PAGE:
‘Always-on’ supply chain ready to adopt technology

MHI Industry Report sees accelerating use of robotics, sensors, and analytics.


George Prest, CEO of MHI, delivers the annual MHI Industry Report April 6 at the MODEX Show in Atlanta. Courtesy: CFE MediaThe manufacturing supply chain is accelerating—and so is the adoption of new technology to increase the speed to market for products.

That was the primary finding of the 2016 MHI Industry Report at the biannual MODEX Show in Atlanta on April 6. George Prest, CEO of MHI, and Scott Sopher, principal with Deloitte, which conducted the study, unveiled the report's finding. The MHI study finds that robotics and automation, network optimization, sensors, automatic IDs, and predictive analytics are being added at an increasing rate. That trend will continue into through the end of the decade.

Prest said that among survey respondents, 52% indicated they would spend $1 million in technology investments in the next six to 10 years, and 3% were ready to invest $100 million. "There were 83% of companies, up from 75% a year ago, who believe at least one of these technologies could be a competitive advantage in the future," Prest said.

The industry still faces significant challenges, especially in the area of talent recruitment and training. The biggest industry challenge, ahead of even a custom demand for faster response times and lower costs from supply chain customers, was the issue of hiring a skilled workforce. Even with an estimated 1.8 million supply chain jobs available by 2018, the workforce issue remains the one area where the industry remains challenged. Of the survey respondents, 56% said training their staff to utilize the new technology would be their top priority, and 38% said the lack of adequate talent was a significant issue.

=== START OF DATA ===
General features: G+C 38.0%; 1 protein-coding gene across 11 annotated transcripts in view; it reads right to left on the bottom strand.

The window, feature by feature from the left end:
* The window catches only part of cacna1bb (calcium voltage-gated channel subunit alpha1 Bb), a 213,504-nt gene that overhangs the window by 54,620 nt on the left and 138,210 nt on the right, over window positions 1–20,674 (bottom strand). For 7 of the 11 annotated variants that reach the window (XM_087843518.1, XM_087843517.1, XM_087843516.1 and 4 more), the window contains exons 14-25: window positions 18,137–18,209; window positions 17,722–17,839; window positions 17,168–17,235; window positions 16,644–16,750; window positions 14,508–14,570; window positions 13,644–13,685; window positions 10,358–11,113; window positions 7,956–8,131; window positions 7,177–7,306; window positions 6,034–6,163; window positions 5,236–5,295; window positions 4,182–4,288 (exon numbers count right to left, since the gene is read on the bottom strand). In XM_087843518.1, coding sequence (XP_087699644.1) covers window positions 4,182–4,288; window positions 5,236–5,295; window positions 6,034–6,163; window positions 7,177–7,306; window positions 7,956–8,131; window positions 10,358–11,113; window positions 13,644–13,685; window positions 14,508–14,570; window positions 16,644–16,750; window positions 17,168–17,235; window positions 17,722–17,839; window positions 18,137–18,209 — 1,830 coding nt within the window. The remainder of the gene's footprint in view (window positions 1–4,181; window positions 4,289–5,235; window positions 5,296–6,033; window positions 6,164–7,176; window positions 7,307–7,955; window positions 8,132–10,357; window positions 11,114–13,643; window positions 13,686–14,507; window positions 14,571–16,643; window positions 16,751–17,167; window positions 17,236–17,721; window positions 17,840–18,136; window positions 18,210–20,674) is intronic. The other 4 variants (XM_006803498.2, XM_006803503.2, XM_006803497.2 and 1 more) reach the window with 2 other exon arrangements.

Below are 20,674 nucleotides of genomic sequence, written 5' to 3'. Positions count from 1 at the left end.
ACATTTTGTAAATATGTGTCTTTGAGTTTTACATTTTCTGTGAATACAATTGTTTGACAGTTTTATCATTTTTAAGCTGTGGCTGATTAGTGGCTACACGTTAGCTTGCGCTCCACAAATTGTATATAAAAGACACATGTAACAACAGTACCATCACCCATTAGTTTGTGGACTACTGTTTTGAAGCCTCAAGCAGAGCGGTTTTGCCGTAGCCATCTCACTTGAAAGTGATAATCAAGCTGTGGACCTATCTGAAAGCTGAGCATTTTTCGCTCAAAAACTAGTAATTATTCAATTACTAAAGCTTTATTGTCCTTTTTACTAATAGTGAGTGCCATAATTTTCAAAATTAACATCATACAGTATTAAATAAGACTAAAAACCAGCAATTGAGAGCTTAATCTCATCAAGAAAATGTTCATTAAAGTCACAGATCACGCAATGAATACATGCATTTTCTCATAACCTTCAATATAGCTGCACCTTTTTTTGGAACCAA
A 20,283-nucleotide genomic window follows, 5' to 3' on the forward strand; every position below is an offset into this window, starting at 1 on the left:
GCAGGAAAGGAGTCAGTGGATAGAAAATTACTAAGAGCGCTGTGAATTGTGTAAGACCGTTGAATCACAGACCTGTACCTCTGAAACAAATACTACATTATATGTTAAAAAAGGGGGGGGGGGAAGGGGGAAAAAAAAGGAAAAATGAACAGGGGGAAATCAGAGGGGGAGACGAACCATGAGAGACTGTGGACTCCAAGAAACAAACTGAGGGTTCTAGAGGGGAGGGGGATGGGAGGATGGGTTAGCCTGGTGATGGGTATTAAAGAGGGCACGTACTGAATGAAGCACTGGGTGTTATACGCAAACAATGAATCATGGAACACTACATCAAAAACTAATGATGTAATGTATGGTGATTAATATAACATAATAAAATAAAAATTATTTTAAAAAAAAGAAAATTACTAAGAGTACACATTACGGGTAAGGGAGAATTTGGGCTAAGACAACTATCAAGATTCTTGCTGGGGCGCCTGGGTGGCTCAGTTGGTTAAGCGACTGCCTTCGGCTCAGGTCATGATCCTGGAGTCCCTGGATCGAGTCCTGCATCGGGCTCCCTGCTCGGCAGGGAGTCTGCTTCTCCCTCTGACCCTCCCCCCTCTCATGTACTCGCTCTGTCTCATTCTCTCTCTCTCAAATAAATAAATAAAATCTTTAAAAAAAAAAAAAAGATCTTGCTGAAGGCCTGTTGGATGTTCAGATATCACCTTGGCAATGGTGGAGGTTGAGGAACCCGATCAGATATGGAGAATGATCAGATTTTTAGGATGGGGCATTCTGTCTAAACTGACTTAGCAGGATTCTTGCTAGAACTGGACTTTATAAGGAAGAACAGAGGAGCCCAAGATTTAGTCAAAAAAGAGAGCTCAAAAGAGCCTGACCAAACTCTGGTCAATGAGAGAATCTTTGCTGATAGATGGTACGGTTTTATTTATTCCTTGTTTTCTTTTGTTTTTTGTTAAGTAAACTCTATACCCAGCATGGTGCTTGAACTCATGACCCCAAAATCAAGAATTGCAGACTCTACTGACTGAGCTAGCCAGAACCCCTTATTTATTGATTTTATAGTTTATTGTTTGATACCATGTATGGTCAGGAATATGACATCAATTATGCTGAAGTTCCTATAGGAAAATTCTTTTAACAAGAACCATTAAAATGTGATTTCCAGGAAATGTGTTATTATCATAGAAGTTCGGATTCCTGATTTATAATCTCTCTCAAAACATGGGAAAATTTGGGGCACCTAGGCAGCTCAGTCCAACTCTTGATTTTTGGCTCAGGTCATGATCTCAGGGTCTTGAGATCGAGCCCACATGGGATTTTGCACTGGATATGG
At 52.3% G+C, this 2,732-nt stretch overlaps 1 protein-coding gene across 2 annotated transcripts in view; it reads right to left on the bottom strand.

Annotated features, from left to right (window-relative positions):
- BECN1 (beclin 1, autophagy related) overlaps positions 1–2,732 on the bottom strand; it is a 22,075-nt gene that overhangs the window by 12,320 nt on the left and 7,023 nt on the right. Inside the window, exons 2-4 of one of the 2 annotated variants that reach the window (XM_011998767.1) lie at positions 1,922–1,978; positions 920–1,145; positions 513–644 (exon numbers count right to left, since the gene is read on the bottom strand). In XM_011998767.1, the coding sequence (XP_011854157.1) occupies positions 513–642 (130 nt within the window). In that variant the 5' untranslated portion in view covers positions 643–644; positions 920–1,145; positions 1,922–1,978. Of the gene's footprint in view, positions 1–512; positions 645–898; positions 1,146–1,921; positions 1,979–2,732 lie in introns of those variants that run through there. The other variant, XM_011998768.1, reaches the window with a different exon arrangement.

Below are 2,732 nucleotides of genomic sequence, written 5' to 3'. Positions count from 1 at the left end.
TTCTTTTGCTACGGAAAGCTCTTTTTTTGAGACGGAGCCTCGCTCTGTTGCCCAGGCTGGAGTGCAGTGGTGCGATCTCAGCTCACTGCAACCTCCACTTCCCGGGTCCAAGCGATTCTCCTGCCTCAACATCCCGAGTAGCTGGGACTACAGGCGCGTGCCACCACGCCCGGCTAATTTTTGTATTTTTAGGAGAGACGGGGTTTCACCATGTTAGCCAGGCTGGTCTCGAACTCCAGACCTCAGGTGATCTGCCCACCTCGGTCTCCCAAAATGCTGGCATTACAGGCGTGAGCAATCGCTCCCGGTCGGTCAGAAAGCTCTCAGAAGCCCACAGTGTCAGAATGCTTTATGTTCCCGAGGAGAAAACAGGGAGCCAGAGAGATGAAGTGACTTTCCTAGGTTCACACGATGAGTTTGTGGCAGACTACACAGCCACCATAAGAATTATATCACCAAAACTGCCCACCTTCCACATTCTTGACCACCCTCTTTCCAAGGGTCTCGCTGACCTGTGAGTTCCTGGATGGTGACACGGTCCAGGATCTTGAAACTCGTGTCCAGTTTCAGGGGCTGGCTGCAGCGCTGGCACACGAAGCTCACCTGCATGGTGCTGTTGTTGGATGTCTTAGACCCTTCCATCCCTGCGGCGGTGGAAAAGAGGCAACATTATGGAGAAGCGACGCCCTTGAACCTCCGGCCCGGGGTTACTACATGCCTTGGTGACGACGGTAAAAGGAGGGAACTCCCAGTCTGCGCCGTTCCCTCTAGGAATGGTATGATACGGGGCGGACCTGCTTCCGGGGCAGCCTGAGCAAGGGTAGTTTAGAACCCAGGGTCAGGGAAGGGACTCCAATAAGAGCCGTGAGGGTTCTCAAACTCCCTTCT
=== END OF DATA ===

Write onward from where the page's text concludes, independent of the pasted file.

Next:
What was unmistakable from the survey results is the supply chain industry is mirroring the consumer in terms of the need for speed. "Digitally-engaged consumers are always on," Sopher said, "and that requires an always-on supply chain to meet their needs. It's clear technology is driving the change." Among the study's other findings:

  • 37% said predictive analytics in supply chain had the potential to create a competitive advantage and 7% more found that it would disrupt the industry, as opposed to 24% who said it would have little to no impact.
  • Adoption of robotics in the supply chain industry currently is at 35%, but that number is expected to grow to 74% over the next six to 10 years.
  • There were about 20 million sensors in the supply chain industry in 2013; that number is expected to increase to 1 trillion by 2022 and more than 10 trillion by 2030.
  • Mobile and wearable technologies also are an area of future investment. While just 26% of supply chain professions use mobile technology today, that is expected to triple by 2026 to more than 75%.

In making a case for these industry changes, which will require both capital investment and a commitment to training, the survey's authors suggested, "Leaders need to embrace these new and emerging technologies and determine how to best apply them to meet their specific supply chain needs. Supply chain leaders need a well thought-out talent management strategy, aligned to business goals, to help them compete effectively and efficiently in today's global marketplace."

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Before the calendar turned, 2016 already had the makings of a pivotal year for manufacturing, and for the world.

There were the big events for the year, including the United States as Partner Country at Hannover Messe in April and the 2016 International Manufacturing Technology Show in Chicago in September. There's also the matter of the U.S. presidential elections in November, which promise to shape policy in manufacturing for years to come.

But the year started with global economic turmoil, as a slowdown in Chinese manufacturing triggered a worldwide stock hiccup that sent values plummeting. The continued plunge in world oil prices has resulted in a slowdown in exploration and, by extension, the manufacture of exploration equipment.

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